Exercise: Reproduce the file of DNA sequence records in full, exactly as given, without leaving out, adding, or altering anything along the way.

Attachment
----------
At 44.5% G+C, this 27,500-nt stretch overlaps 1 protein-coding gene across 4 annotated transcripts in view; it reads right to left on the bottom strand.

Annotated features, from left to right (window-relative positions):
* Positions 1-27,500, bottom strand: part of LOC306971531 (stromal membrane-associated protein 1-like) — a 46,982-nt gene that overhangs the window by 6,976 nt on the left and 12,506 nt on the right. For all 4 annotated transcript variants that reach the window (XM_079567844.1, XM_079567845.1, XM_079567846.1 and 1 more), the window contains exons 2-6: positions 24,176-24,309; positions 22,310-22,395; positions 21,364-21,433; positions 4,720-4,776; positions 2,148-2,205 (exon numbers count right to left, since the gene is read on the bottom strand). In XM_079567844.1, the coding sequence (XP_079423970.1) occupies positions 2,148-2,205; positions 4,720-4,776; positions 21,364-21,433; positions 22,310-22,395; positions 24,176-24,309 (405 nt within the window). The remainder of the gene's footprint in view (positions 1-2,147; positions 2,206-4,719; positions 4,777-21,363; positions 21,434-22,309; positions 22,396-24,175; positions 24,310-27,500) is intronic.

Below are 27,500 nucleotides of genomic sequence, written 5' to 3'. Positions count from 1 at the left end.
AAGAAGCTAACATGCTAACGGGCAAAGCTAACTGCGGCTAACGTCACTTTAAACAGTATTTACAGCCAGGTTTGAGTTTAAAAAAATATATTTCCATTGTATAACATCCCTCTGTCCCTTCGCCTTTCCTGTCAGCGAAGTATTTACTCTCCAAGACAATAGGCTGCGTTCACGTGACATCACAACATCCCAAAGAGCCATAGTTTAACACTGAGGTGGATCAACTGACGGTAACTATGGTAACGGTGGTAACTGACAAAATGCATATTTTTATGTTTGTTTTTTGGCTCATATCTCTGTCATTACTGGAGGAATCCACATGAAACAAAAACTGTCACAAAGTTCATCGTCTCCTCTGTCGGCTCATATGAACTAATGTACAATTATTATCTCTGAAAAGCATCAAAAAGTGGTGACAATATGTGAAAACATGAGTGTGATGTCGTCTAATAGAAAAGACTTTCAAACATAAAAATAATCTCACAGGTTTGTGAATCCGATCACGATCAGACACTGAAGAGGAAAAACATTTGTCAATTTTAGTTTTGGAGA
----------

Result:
At 44.5% G+C, this 27,500-nt stretch overlaps 1 protein-coding gene across 4 annotated transcripts in view; it reads right to left on the bottom strand.

Annotated features, from left to right (window-relative positions):
* Positions 1-27,500, bottom strand: part of LOC306971531 (stromal membrane-associated protein 1-like) — a 46,982-nt gene that overhangs the window by 6,976 nt on the left and 12,506 nt on the right. For all 4 annotated transcript variants that reach the window (XM_079567844.1, XM_079567845.1, XM_079567846.1 and 1 more), the window contains exons 2-6: positions 24,176-24,309; positions 22,310-22,395; positions 21,364-21,433; positions 4,720-4,776; positions 2,148-2,205 (exon numbers count right to left, since the gene is read on the bottom strand). In XM_079567844.1, the coding sequence (XP_079423970.1) occupies positions 2,148-2,205; positions 4,720-4,776; positions 21,364-21,433; positions 22,310-22,395; positions 24,176-24,309 (405 nt within the window). The remainder of the gene's footprint in view (positions 1-2,147; positions 2,206-4,719; positions 4,777-21,363; positions 21,434-22,309; positions 22,396-24,175; positions 24,310-27,500) is intronic.

Below are 27,500 nucleotides of genomic sequence, written 5' to 3'. Positions count from 1 at the left end.
AAGAAGCTAACATGCTAACGGGCAAAGCTAACTGCGGCTAACGTCACTTTAAACAGTATTTACAGCCAGGTTTGAGTTTAAAAAAATATATTTCCATTGTATAACATCCCTCTGTCCCTTCGCCTTTCCTGTCAGCGAAGTATTTACTCTCCAAGACAATAGGCTGCGTTCACGTGACATCACAACATCCCAAAGAGCCATAGTTTAACACTGAGGTGGATCAACTGACGGTAACTATGGTAACGGTGGTAACTGACAAAATGCATATTTTTATGTTTGTTTTTTGGCTCATATCTCTGTCATTACTGGAGGAATCCACATGAAACAAAAACTGTCACAAAGTTCATCGTCTCCTCTGTCGGCTCATATGAACTAATGTACAATTATTATCTCTGAAAAGCATCAAAAAGTGGTGACAATATGTGAAAACATGAGTGTGATGTCGTCTAATAGAAAAGACTTTCAAACATAAAAATAATCTCACAGGTTTGTGAATCCGATCACGATCAGACACTGAAGAGGAAAAACATTTGTCAATTTTAGTTTTGGAGA